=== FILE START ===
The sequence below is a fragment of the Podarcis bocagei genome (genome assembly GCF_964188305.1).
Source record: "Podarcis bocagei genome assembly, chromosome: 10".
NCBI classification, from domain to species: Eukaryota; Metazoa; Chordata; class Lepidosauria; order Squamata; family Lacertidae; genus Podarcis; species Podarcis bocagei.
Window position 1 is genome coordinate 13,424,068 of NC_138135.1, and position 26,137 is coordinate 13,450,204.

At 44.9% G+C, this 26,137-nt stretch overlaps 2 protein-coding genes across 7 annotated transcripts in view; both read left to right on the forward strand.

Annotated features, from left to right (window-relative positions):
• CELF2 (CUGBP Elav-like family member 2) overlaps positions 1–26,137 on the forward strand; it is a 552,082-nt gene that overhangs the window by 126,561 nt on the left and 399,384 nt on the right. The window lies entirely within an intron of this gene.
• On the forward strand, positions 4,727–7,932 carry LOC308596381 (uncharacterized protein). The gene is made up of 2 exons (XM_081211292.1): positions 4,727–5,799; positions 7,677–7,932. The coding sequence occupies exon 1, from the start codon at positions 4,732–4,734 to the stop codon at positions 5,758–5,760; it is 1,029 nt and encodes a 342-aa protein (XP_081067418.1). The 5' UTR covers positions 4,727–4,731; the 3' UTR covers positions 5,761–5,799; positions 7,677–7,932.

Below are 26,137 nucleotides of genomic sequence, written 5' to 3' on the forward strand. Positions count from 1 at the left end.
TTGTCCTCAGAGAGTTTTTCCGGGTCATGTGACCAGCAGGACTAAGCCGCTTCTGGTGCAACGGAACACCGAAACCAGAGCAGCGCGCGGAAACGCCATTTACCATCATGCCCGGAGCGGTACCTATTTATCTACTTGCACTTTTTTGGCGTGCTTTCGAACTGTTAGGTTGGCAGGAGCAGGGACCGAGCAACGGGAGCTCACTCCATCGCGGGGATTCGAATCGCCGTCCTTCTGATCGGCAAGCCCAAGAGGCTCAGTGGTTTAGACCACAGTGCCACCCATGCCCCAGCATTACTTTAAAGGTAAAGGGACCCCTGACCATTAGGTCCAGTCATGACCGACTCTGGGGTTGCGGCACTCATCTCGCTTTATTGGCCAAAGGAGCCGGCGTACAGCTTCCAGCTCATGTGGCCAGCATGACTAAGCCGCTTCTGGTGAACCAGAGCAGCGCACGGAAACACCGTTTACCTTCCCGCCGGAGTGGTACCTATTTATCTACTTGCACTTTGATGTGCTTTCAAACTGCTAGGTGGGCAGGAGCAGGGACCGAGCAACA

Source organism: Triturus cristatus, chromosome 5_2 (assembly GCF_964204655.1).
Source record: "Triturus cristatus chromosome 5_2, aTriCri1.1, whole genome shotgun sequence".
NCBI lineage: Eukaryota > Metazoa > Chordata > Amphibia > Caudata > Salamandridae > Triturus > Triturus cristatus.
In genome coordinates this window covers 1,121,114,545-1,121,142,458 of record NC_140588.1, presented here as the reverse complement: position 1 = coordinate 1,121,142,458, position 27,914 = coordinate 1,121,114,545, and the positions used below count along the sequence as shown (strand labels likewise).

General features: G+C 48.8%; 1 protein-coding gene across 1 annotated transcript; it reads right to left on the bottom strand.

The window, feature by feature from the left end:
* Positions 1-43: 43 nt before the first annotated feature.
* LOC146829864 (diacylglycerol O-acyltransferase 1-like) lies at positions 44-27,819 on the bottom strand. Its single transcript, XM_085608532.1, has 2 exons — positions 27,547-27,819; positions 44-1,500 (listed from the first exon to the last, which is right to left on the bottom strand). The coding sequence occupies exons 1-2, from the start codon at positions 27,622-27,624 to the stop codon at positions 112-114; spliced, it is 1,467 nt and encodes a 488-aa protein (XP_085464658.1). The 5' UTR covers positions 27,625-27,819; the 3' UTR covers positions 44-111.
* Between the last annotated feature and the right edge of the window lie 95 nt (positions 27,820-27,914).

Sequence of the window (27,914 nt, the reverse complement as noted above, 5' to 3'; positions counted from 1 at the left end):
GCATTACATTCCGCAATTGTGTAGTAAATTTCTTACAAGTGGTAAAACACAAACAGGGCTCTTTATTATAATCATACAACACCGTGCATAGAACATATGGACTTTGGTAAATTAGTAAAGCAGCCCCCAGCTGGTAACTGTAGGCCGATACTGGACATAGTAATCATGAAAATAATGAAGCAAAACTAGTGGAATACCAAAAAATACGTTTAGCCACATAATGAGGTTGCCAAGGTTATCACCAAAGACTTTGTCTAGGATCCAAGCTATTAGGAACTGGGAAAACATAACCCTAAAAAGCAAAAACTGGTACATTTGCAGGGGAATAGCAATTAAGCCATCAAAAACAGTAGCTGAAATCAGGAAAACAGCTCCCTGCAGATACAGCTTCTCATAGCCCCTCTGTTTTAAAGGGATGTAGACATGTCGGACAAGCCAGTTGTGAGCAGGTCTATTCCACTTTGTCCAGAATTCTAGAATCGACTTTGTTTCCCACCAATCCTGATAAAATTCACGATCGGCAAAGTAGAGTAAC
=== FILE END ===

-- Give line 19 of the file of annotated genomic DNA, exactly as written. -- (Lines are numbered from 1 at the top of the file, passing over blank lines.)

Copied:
* Between the last annotated feature and the right edge of the window lie 95 nt (positions 27,820-27,914).